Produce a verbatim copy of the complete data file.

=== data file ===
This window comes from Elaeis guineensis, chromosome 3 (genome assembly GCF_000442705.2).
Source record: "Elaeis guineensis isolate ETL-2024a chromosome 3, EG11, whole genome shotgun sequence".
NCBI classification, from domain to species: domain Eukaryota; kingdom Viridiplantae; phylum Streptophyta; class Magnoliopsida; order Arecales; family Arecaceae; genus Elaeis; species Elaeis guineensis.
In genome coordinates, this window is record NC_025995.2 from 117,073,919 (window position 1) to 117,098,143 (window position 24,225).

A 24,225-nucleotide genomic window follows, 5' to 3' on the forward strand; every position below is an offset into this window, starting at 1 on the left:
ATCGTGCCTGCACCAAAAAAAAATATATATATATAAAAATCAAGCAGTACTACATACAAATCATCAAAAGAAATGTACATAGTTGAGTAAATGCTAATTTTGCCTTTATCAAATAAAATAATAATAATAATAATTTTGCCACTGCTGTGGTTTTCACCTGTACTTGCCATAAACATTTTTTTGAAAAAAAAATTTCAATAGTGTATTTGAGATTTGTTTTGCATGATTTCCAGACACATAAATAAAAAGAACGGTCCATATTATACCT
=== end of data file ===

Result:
This window comes from Elaeis guineensis, chromosome 3 (genome assembly GCF_000442705.2).
Source record: "Elaeis guineensis isolate ETL-2024a chromosome 3, EG11, whole genome shotgun sequence".
NCBI classification, from domain to species: domain Eukaryota; kingdom Viridiplantae; phylum Streptophyta; class Magnoliopsida; order Arecales; family Arecaceae; genus Elaeis; species Elaeis guineensis.
In genome coordinates, this window is record NC_025995.2 from 117,073,919 (window position 1) to 117,098,143 (window position 24,225).

A 24,225-nucleotide genomic window follows, 5' to 3' on the forward strand; every position below is an offset into this window, starting at 1 on the left:
ATCGTGCCTGCACCAAAAAAAAATATATATATATAAAAATCAAGCAGTACTACATACAAATCATCAAAAGAAATGTACATAGTTGAGTAAATGCTAATTTTGCCTTTATCAAATAAAATAATAATAATAATAATTTTGCCACTGCTGTGGTTTTCACCTGTACTTGCCATAAACATTTTTTTGAAAAAAAAATTTCAATAGTGTATTTGAGATTTGTTTTGCATGATTTCCAGACACATAAATAAAAAGAACGGTCCATATTATACCT